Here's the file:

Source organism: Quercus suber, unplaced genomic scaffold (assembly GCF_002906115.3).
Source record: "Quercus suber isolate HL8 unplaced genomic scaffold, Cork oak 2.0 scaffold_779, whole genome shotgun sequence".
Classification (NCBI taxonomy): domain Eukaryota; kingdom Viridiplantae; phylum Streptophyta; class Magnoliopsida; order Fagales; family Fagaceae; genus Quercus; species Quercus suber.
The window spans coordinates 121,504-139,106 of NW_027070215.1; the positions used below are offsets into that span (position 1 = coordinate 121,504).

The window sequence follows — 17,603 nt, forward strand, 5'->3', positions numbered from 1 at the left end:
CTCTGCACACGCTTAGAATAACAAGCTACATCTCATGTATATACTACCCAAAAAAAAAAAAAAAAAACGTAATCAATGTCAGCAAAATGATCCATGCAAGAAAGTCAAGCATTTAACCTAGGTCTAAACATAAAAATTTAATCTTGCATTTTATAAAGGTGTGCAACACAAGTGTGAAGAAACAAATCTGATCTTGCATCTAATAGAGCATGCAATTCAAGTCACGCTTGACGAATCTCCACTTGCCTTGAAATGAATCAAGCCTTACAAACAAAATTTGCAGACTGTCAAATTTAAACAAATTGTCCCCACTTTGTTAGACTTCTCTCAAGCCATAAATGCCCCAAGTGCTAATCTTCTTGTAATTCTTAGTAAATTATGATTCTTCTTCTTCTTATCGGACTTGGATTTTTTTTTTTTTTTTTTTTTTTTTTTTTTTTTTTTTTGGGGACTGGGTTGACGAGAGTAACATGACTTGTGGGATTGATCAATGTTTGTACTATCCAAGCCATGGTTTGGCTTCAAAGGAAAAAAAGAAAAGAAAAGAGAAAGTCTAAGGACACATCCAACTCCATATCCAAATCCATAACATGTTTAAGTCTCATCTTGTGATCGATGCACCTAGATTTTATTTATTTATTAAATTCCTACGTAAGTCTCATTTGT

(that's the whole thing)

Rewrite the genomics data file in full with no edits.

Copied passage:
Source organism: Quercus suber, unplaced genomic scaffold (assembly GCF_002906115.3).
Source record: "Quercus suber isolate HL8 unplaced genomic scaffold, Cork oak 2.0 scaffold_779, whole genome shotgun sequence".
Classification (NCBI taxonomy): domain Eukaryota; kingdom Viridiplantae; phylum Streptophyta; class Magnoliopsida; order Fagales; family Fagaceae; genus Quercus; species Quercus suber.
The window spans coordinates 121,504-139,106 of NW_027070215.1; the positions used below are offsets into that span (position 1 = coordinate 121,504).

The window sequence follows — 17,603 nt, forward strand, 5'->3', positions numbered from 1 at the left end:
CTCTGCACACGCTTAGAATAACAAGCTACATCTCATGTATATACTACCCAAAAAAAAAAAAAAAAAACGTAATCAATGTCAGCAAAATGATCCATGCAAGAAAGTCAAGCATTTAACCTAGGTCTAAACATAAAAATTTAATCTTGCATTTTATAAAGGTGTGCAACACAAGTGTGAAGAAACAAATCTGATCTTGCATCTAATAGAGCATGCAATTCAAGTCACGCTTGACGAATCTCCACTTGCCTTGAAATGAATCAAGCCTTACAAACAAAATTTGCAGACTGTCAAATTTAAACAAATTGTCCCCACTTTGTTAGACTTCTCTCAAGCCATAAATGCCCCAAGTGCTAATCTTCTTGTAATTCTTAGTAAATTATGATTCTTCTTCTTCTTATCGGACTTGGATTTTTTTTTTTTTTTTTTTTTTTTTTTTTTTTTTTTTTGGGGACTGGGTTGACGAGAGTAACATGACTTGTGGGATTGATCAATGTTTGTACTATCCAAGCCATGGTTTGGCTTCAAAGGAAAAAAAGAAAAGAAAAGAGAAAGTCTAAGGACACATCCAACTCCATATCCAAATCCATAACATGTTTAAGTCTCATCTTGTGATCGATGCACCTAGATTTTATTTATTTATTAAATTCCTACGTAAGTCTCATTTGT